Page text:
New Zealand Comes to PRA

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International Newsletter Vol. 9 Spring 2015
January 19, 2015

Lisa St. George, MSW, CPRP Director of Recovery Practice & Gloria Whyte, Peer Recovery Educator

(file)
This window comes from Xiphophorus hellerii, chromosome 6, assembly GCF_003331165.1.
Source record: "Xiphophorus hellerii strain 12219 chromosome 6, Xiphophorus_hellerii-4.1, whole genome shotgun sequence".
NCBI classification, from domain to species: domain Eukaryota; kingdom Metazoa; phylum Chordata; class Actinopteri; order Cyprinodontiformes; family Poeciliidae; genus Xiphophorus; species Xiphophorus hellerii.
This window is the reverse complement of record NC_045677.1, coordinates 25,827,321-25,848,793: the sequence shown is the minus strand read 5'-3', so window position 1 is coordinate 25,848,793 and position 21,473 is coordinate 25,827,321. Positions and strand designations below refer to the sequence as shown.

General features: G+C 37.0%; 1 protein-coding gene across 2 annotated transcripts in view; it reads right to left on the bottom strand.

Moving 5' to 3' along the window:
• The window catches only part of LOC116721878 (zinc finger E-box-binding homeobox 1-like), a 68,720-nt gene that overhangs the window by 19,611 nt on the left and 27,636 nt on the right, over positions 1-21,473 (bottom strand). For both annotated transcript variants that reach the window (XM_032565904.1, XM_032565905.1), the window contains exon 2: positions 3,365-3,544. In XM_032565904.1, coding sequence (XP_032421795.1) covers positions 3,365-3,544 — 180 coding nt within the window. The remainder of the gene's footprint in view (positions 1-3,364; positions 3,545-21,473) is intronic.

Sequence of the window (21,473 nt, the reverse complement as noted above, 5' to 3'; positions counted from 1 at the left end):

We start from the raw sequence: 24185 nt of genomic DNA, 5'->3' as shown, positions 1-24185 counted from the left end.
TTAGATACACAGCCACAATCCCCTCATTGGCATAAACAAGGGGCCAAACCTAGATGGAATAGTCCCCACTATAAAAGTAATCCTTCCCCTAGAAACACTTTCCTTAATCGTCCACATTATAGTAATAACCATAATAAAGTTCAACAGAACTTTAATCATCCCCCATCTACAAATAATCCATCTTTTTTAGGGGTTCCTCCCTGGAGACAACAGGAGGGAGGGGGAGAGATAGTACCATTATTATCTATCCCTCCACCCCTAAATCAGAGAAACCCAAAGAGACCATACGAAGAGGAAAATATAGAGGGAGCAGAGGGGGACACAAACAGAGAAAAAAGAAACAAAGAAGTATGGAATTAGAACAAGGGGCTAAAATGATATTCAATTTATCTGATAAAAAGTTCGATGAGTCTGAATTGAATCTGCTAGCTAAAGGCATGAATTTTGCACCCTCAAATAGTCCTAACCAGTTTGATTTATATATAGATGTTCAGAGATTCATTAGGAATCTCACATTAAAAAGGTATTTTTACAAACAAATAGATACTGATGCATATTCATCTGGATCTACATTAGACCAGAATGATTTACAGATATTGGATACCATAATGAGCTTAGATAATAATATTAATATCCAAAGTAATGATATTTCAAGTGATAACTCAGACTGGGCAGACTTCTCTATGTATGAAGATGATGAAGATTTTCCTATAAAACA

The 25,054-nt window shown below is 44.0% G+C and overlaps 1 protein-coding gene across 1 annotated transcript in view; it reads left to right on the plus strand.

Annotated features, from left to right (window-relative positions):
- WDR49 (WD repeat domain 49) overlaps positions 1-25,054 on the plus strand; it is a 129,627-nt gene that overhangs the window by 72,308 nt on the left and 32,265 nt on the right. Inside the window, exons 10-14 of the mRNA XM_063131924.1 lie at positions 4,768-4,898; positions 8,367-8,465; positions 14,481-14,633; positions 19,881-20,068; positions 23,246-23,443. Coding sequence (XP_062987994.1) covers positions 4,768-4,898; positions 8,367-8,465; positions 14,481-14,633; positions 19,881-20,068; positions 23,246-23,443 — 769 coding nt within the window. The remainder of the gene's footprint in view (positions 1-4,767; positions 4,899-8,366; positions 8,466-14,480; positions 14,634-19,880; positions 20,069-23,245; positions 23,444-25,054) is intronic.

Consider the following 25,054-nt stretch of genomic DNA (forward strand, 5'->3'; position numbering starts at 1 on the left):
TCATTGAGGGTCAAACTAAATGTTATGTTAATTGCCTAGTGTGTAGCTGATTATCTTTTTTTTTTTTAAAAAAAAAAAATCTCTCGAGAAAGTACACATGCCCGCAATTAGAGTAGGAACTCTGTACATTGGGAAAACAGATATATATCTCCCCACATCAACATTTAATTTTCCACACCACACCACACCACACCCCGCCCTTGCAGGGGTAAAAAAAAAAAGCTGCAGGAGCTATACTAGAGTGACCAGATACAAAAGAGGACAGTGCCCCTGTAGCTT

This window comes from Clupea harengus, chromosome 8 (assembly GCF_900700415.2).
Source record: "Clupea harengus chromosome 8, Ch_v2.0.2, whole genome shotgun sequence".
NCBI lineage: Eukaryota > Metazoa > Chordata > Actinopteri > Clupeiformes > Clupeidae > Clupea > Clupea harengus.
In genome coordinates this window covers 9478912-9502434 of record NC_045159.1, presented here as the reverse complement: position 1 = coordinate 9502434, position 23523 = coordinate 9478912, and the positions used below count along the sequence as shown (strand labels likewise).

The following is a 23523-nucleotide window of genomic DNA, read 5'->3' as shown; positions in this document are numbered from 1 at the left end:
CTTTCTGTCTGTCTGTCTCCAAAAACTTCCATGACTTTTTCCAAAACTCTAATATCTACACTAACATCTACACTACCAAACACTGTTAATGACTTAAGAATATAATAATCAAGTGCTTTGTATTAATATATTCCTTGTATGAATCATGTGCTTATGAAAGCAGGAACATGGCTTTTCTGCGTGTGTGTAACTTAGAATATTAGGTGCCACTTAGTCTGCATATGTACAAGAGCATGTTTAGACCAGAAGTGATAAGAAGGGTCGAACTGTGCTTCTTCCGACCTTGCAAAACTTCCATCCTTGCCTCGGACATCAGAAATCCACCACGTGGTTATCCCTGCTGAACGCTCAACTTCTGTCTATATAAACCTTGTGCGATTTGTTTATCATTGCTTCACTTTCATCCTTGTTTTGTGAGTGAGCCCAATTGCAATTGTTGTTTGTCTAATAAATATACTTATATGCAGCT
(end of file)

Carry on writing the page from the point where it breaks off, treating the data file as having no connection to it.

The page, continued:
Kia Ora and greetings from Aotearoa (New Zealand)! Aotearoa is the Maori word for New Zealand and means the land of the long white cloud. Recovery Innovations was invited into New Zealand, after leaders and service users, as well as peer leaders made several trips to Recovery Innovations in Phoenix. They came to gain stronger understanding of the value of peer support, further their understanding of recovery, and gain expertise in developing peer-run services throughout their system of care. The journey began in 2003 and Recovery Opportunity Center provided multiple Peer Employment Trainings in New Zealand between 2004 and 2009. In 2008, we worked with local leadership to help Pathways Service develop a peer-run crisis service, Tupu Ake, fashioned after Recovery Innovation’s ” Living Room.” Then, Lisa St George provided consultation and leadership to the District Health Board and peer support leaders for over a year. In 2009, Recovery Innovations was asked to develop a peer-run Recovery Education Center in Counties Manukau. One year later, RI was asked to present Peer Employment Training in Counties Manukau as a core service. quick overview of RI’s relationship with New Zealand brings us to the PRA Recovery Workforce Summit that took place in Baltimore, Maryland June 22-25, 2014. As part of our commitment to supporting systems to experience the power of peer support and develop deeper understanding of the principles of recovery, we presented a workshop entitled: Adapting Peer Employment Training and Continuing Education for Peer Support to the Diverse Cultural Needs in New Zealand.